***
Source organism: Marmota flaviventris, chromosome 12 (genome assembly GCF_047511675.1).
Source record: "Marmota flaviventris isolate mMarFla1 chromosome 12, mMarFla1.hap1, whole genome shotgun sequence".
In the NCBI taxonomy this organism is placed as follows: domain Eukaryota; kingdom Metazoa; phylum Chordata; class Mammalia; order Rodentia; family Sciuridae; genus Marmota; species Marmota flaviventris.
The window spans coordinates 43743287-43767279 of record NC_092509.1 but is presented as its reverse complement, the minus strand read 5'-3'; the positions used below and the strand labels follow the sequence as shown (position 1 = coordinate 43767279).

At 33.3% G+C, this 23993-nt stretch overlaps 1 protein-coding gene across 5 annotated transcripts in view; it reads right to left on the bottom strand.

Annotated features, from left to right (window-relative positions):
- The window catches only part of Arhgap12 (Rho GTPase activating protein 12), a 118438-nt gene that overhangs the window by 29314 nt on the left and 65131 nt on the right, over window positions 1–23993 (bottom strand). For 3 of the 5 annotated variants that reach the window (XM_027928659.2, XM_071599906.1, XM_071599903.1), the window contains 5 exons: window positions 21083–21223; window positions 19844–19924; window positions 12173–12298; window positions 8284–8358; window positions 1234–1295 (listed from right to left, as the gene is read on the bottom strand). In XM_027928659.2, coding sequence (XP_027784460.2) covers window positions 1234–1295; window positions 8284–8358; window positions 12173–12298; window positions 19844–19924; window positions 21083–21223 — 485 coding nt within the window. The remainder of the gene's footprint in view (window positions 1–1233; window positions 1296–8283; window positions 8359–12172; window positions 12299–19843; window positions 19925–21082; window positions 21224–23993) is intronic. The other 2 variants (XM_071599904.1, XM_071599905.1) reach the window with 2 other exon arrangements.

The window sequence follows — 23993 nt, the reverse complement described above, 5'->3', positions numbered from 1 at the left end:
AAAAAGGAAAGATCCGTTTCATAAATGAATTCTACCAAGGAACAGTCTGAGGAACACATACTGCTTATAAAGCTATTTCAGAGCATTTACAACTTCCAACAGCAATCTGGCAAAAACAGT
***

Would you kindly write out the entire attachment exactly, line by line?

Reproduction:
Source organism: Marmota flaviventris, chromosome 12 (genome assembly GCF_047511675.1).
Source record: "Marmota flaviventris isolate mMarFla1 chromosome 12, mMarFla1.hap1, whole genome shotgun sequence".
In the NCBI taxonomy this organism is placed as follows: domain Eukaryota; kingdom Metazoa; phylum Chordata; class Mammalia; order Rodentia; family Sciuridae; genus Marmota; species Marmota flaviventris.
The window spans coordinates 43743287-43767279 of record NC_092509.1 but is presented as its reverse complement, the minus strand read 5'-3'; the positions used below and the strand labels follow the sequence as shown (position 1 = coordinate 43767279).

At 33.3% G+C, this 23993-nt stretch overlaps 1 protein-coding gene across 5 annotated transcripts in view; it reads right to left on the bottom strand.

Annotated features, from left to right (window-relative positions):
- The window catches only part of Arhgap12 (Rho GTPase activating protein 12), a 118438-nt gene that overhangs the window by 29314 nt on the left and 65131 nt on the right, over window positions 1–23993 (bottom strand). For 3 of the 5 annotated variants that reach the window (XM_027928659.2, XM_071599906.1, XM_071599903.1), the window contains 5 exons: window positions 21083–21223; window positions 19844–19924; window positions 12173–12298; window positions 8284–8358; window positions 1234–1295 (listed from right to left, as the gene is read on the bottom strand). In XM_027928659.2, coding sequence (XP_027784460.2) covers window positions 1234–1295; window positions 8284–8358; window positions 12173–12298; window positions 19844–19924; window positions 21083–21223 — 485 coding nt within the window. The remainder of the gene's footprint in view (window positions 1–1233; window positions 1296–8283; window positions 8359–12172; window positions 12299–19843; window positions 19925–21082; window positions 21224–23993) is intronic. The other 2 variants (XM_071599904.1, XM_071599905.1) reach the window with 2 other exon arrangements.

The window sequence follows — 23993 nt, the reverse complement described above, 5'->3', positions numbered from 1 at the left end:
AAAAAGGAAAGATCCGTTTCATAAATGAATTCTACCAAGGAACAGTCTGAGGAACACATACTGCTTATAAAGCTATTTCAGAGCATTTACAACTTCCAACAGCAATCTGGCAAAAACAGT